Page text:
Willen saw Constantia's face in simple relief and it took only a few minutes to release it from the beam. It had never occurred to him that as soon as the crazy old man awakened he would be face to face with his love. Willen dozed off after he was finished with the likeness.
Not quite an hour after falling asleep he heard a voice calling through his dream of Constantia. "Are you a see-er, boy?"
At first, Willen thought that a third prisoner had been brought in during his nap, and was addressing him. No, it was the madman talking coherently.
"No, sir. I have never seen the future. If anything, I probably see what will not happen in the future."
"No, boy, not seer," the madman said in exasperation. "A See-ER! Can you see things as they can be in wood or other materials, and then know how to use a blade to bring them out of the wood with little effort?"
"I guess," said Willen. "I have never thought about it. I just do it."
"Have you ever gotten mad at someone and had them fall down or burn themselves in a fire a little later?"
Willen nodded in shame.
"Can you find what no one else can find? Can you occasionally go right to the place and find what you seek even though you have never been there before?" The old man was getting more agitated and louder as he talked. "Can you automatically identify a possible way to do something that others think daft? Do you know instantly what people should be doing if they do not? DO YOU, BOY?"
Willen shrank into himself as he meekly nodded agreement to each of these questions. He had been driven out of numerous villages for seeing and speaking out loud these very types of things. He just thought that no one liked a busybody. That is what the people called him when he stated what was obvious to him but invisible to the others. Little did he know they were embarrassed that this lad who was so young and new to the various communities could see the solution to problems they had cursed for days or even season after season.
"What's your name, boy?" the madman nearly screamed. After Willen told him, the madman straightened, lost the wild look, and spoke in a most rational yet irascible voice. "Well, I am glad you finally made it. I have been expecting you, but I did not know who would come. My name is Eirran. I am a seer. No, not a see-ER of the things like you see. I foresee things. I saw someone coming to this cell. You are lucky to be a prisoner here."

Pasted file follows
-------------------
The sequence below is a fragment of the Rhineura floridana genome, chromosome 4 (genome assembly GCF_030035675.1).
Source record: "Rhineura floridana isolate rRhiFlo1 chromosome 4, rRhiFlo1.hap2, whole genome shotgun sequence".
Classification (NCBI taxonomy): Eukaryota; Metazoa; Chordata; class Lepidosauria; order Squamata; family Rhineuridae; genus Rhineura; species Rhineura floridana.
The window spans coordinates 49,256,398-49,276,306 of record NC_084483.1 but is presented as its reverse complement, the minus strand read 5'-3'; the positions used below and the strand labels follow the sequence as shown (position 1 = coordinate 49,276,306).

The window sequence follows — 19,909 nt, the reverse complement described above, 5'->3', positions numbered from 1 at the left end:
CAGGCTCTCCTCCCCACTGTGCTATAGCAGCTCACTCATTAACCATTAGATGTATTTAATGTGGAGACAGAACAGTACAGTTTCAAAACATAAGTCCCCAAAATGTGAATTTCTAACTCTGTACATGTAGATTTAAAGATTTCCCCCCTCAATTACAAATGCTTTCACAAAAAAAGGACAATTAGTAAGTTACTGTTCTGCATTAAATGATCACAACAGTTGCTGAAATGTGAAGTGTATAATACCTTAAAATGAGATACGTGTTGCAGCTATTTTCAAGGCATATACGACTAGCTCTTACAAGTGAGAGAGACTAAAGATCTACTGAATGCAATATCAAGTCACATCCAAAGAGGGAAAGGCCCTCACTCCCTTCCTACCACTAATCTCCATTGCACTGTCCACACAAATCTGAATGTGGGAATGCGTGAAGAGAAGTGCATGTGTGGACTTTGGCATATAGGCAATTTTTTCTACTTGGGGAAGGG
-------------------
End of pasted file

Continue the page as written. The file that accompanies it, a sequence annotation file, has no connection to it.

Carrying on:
Willen was in shock. He had a life sentence to this dungeon where the guard told him few lived past a year. He would never be able to save Constantia from Bonderman, and he was stuck here with a madman regardless of how rational he now sounded.
Albion - There is no record of what the native population of England called their island in 382 B.C. If one of the epithets for England is Old Albion, then at one time it had to be just “Albion.’
The Founding of Gringotts Wizarding Bank in 519 A.D. - - The beginning of the invisible existence of the magic ones among the non-magical is a part of Willen's tale and will not be recorded here. Though a separate community "hidden" among the Muggle world for roughly seven hundred years, the Wizarding world, until the early sixth century A.D., shared the same currency with the Muggle community. Their economies were therefore closely linked.
For almost a decade before Gringotts’ founding date, the existing Muggle king fought a series of battles with invading Saxons for control of London and the lands around it. Rule of this area went back and forth, and the Muggle economy was devastated by those circumstances.
Because of the various protections and precautions, the magical community of Albion, by then called Britoun, was not too directly affected. However, the Wizarding economy suffered to an inordinate degree through wild currency fluctuations because of its linkage with Muggles.
In 519 A.D., King Cerdic of the Saxons finally conquered and subdued London and the lands around it. Kelden, ancestor of our Mr. Ollivander, led a group of wizarding governmental officials and business owners who negotiated with the goblins to start Gringotts. This allowed for the formation of a separate financial system based on golden Galleons, silver Sickles, and copper Knuts. The magical economy has been relatively stable and impervious to Muggle vagaries ever since.
Historical Note on This Last Historical Note - King Cerdic of the Saxons did, in actual fact, finally subdue London in 519 A.D. Britoun was Middle English for England. I don’t make up all of this.
Disclaimer--- What belongs to J K Rowling is J K Rowling's. Everything left is mine, I guess, but remember the old adage: "There is nothing new under the sun."
Thanks go to my beta readers, Ninkenate and Ozma. - A St V -